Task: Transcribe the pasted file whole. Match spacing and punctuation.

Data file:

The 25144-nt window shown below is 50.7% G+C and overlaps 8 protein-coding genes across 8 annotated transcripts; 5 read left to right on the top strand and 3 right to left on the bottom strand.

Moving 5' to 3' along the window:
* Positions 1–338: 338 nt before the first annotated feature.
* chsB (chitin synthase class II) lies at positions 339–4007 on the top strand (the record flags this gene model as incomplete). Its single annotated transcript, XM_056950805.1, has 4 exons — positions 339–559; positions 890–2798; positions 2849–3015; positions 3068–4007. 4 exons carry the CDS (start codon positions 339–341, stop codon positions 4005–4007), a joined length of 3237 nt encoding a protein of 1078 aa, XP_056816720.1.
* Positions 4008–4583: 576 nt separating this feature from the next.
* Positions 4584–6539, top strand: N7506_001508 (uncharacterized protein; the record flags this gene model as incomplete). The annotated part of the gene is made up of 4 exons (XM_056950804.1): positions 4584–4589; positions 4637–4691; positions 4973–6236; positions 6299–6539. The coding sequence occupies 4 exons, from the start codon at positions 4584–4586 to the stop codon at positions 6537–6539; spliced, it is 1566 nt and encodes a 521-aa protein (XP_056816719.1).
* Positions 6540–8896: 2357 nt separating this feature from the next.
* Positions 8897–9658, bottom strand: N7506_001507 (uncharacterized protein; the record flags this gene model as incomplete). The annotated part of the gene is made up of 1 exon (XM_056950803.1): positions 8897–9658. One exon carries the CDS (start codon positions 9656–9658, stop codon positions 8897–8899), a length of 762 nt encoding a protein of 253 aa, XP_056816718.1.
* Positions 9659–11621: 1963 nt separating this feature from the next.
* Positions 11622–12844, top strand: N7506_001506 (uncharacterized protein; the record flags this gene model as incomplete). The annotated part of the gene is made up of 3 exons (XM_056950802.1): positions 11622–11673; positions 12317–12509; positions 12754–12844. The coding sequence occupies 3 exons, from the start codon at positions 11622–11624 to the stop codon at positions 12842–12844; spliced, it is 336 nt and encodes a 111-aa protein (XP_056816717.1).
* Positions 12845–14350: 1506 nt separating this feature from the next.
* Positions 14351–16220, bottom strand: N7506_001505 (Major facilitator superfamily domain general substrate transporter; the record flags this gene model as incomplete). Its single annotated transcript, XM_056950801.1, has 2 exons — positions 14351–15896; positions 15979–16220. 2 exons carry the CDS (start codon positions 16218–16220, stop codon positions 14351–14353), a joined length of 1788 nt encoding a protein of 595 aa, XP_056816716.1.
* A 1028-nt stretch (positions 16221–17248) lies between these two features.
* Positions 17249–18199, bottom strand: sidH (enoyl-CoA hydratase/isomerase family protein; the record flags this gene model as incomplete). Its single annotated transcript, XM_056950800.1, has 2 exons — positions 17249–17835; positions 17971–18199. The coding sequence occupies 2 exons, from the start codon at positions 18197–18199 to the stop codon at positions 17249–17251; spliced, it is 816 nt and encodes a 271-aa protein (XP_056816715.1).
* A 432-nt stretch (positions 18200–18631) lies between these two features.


The 25144-nt window shown below is 50.7% G+C and overlaps 8 protein-coding genes across 8 annotated transcripts; 5 read left to right on the top strand and 3 right to left on the bottom strand.

Moving 5' to 3' along the window:
* Positions 1–338: 338 nt before the first annotated feature.
* chsB (chitin synthase class II) lies at positions 339–4007 on the top strand (the record flags this gene model as incomplete). Its single annotated transcript, XM_056950805.1, has 4 exons — positions 339–559; positions 890–2798; positions 2849–3015; positions 3068–4007. 4 exons carry the CDS (start codon positions 339–341, stop codon positions 4005–4007), a joined length of 3237 nt encoding a protein of 1078 aa, XP_056816720.1.
* Positions 4008–4583: 576 nt separating this feature from the next.
* Positions 4584–6539, top strand: N7506_001508 (uncharacterized protein; the record flags this gene model as incomplete). The annotated part of the gene is made up of 4 exons (XM_056950804.1): positions 4584–4589; positions 4637–4691; positions 4973–6236; positions 6299–6539. The coding sequence occupies 4 exons, from the start codon at positions 4584–4586 to the stop codon at positions 6537–6539; spliced, it is 1566 nt and encodes a 521-aa protein (XP_056816719.1).
* Positions 6540–8896: 2357 nt separating this feature from the next.
* Positions 8897–9658, bottom strand: N7506_001507 (uncharacterized protein; the record flags this gene model as incomplete). The annotated part of the gene is made up of 1 exon (XM_056950803.1): positions 8897–9658. One exon carries the CDS (start codon positions 9656–9658, stop codon positions 8897–8899), a length of 762 nt encoding a protein of 253 aa, XP_056816718.1.
* Positions 9659–11621: 1963 nt separating this feature from the next.
* Positions 11622–12844, top strand: N7506_001506 (uncharacterized protein; the record flags this gene model as incomplete). The annotated part of the gene is made up of 3 exons (XM_056950802.1): positions 11622–11673; positions 12317–12509; positions 12754–12844. The coding sequence occupies 3 exons, from the start codon at positions 11622–11624 to the stop codon at positions 12842–12844; spliced, it is 336 nt and encodes a 111-aa protein (XP_056816717.1).
* Positions 12845–14350: 1506 nt separating this feature from the next.
* Positions 14351–16220, bottom strand: N7506_001505 (Major facilitator superfamily domain general substrate transporter; the record flags this gene model as incomplete). Its single annotated transcript, XM_056950801.1, has 2 exons — positions 14351–15896; positions 15979–16220. 2 exons carry the CDS (start codon positions 16218–16220, stop codon positions 14351–14353), a joined length of 1788 nt encoding a protein of 595 aa, XP_056816716.1.
* A 1028-nt stretch (positions 16221–17248) lies between these two features.
* Positions 17249–18199, bottom strand: sidH (enoyl-CoA hydratase/isomerase family protein; the record flags this gene model as incomplete). Its single annotated transcript, XM_056950800.1, has 2 exons — positions 17249–17835; positions 17971–18199. The coding sequence occupies 2 exons, from the start codon at positions 18197–18199 to the stop codon at positions 17249–17251; spliced, it is 816 nt and encodes a 271-aa protein (XP_056816715.1).
* A 432-nt stretch (positions 18200–18631) lies between these two features.